Or from a different perspective, we are all abnormal. We all have our different traits and characteristics that make us unique.
Absolutely! That’s what this entire debate comes down to!
To be honest, I hate this argument. I’m doing it at school as part of my English curriculum at the moment, and I can’t stand it.
To me, there is nothing strange here, nothing deep or philosophical – in fact, we all inevitably come to the same conclusion, and most of our reasoning occurs on a sub-conscious level.
The matter really is very simple when it comes down to it:
Normal is just a word used to describe those similar to yourself, and likewise, abnormal is just a word used to describe those different to yourself.
So, if I were to say, for example, that all lesbians on this forum were abnormal (from a personal perspective), I would be completely justified, because I am not a lesbian. The word abnormal is neither a compliment nor an insult, and the statement is nothing but truth.
Then, of course, I could generalise further and say that lesbians are abnormal to all gay males (indeed, to all males), and again this would be justified – because it is nothing but the truth. I could then do the same thing several more times until I’m no longer even describing humanity.
As I see it, normal is just numerous sets of concentric circles expanding outward from a single individual, where each set of circles represents one personal trait, and each consecutive circle represents one generalisation.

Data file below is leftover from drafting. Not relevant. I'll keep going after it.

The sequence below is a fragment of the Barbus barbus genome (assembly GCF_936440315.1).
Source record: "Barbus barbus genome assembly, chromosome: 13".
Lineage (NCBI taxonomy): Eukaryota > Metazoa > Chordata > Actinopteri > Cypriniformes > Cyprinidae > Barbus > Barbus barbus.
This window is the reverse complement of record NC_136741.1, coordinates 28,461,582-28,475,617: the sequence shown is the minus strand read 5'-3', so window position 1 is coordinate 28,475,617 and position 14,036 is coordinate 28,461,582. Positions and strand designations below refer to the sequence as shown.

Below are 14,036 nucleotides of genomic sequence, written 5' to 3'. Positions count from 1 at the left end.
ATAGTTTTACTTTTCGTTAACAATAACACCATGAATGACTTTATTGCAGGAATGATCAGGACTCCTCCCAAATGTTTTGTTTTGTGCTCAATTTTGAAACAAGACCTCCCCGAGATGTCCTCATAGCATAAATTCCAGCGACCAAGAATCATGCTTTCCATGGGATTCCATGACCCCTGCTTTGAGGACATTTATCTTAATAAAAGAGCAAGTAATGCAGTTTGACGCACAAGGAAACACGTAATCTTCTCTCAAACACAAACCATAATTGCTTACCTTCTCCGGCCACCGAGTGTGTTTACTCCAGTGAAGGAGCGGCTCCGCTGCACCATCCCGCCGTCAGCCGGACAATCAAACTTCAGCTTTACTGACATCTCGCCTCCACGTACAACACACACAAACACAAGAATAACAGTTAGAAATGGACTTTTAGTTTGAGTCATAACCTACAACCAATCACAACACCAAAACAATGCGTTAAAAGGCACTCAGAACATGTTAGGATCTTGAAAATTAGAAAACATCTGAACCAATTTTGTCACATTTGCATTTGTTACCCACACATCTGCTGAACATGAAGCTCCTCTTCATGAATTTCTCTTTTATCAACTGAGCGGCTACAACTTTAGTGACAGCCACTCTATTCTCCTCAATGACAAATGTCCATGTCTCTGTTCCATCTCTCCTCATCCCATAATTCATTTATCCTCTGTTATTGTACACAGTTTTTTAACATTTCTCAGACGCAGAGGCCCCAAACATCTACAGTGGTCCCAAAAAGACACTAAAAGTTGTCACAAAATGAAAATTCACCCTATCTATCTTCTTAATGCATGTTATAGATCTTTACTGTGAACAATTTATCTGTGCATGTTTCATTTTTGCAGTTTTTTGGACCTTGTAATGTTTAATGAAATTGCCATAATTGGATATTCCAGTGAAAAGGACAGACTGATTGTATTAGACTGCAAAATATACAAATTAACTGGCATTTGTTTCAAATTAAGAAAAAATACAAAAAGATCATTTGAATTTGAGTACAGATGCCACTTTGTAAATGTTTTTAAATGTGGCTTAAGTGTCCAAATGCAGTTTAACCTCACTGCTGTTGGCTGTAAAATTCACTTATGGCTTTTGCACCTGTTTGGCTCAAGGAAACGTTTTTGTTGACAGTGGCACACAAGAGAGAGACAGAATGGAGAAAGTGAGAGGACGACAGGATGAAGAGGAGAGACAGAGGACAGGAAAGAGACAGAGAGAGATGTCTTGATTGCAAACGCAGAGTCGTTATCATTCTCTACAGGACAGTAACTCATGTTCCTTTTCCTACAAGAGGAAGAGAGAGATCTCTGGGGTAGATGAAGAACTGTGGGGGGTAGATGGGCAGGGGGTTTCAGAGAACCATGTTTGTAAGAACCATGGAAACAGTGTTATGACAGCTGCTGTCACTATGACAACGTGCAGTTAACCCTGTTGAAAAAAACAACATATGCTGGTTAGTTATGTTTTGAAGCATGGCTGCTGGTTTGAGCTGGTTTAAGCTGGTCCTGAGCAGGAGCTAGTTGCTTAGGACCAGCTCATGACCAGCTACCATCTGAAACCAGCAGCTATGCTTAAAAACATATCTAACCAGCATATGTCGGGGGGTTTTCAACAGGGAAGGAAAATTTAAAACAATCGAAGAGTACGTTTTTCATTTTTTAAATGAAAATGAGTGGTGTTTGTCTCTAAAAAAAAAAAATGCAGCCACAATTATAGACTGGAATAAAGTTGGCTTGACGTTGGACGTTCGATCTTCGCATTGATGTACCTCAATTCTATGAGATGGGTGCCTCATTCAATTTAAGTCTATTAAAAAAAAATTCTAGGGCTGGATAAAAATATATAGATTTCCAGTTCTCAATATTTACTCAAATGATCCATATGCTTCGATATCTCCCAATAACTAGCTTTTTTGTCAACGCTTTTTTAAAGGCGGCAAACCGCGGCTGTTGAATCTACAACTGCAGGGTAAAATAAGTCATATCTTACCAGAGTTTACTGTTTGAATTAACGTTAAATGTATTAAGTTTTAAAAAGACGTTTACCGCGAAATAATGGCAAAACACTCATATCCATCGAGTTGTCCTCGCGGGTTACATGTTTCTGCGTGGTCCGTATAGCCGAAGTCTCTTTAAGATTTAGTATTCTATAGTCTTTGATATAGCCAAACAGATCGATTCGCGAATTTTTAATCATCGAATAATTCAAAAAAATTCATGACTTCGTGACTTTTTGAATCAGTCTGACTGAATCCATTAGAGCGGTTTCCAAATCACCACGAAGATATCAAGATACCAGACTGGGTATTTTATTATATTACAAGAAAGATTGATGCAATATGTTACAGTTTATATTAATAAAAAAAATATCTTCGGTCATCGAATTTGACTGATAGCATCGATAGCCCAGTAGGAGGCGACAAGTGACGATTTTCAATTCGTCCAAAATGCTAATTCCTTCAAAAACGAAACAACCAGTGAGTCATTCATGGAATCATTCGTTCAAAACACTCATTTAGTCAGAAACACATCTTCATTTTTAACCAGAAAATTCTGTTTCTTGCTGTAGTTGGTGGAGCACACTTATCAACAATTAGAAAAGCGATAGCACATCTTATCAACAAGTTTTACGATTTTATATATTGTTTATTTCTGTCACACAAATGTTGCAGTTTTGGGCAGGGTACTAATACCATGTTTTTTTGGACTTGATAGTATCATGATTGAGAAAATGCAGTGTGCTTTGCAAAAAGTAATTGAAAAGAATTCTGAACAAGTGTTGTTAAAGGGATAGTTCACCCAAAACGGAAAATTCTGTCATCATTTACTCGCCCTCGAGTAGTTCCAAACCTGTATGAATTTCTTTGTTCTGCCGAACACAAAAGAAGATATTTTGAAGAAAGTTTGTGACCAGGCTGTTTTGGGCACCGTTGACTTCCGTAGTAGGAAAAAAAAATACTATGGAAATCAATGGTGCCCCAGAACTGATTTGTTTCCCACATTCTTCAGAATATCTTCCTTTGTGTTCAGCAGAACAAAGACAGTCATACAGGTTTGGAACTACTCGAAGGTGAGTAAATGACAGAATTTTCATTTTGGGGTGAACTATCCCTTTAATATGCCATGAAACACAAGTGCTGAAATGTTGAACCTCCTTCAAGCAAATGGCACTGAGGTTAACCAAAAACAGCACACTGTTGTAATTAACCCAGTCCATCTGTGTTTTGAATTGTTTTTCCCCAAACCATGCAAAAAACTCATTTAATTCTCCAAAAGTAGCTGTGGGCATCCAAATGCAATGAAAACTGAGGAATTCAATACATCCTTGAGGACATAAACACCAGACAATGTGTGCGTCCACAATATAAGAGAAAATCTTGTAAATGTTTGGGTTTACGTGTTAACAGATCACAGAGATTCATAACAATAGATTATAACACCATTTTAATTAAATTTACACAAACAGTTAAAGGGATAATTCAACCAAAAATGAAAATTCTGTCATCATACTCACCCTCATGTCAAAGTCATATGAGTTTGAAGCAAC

So for me, one set of circles would be like this (this has to be in words, but imagine a diagram is there to help):
First circle: Me, and where I currently am.
Second circle: I am a gay man (as opposed to a lesbian).
Third: I am gay (as opposed to straight).
Fourth: I am human (as opposed to an animal).
Fifth: I am an animal (as opposed to a plant, bacteria, etc.).
Sixth: I am a living organism (as opposed to, say, a rock).
See? If I choose to focus on the third circle, then that is what normal is. If I focus on the fourth, then that is what normal is, and so on. Of course there are many other sets of circles that define who I am – my Christianity, for example, in which I would include things like my denomination, or my liberal/conservative inclinations.
In turn then, abnormal just becomes whatever I am not – whatever the circles do not cover.
This debate is nothing mysterious – normal is just subjective, that’s all.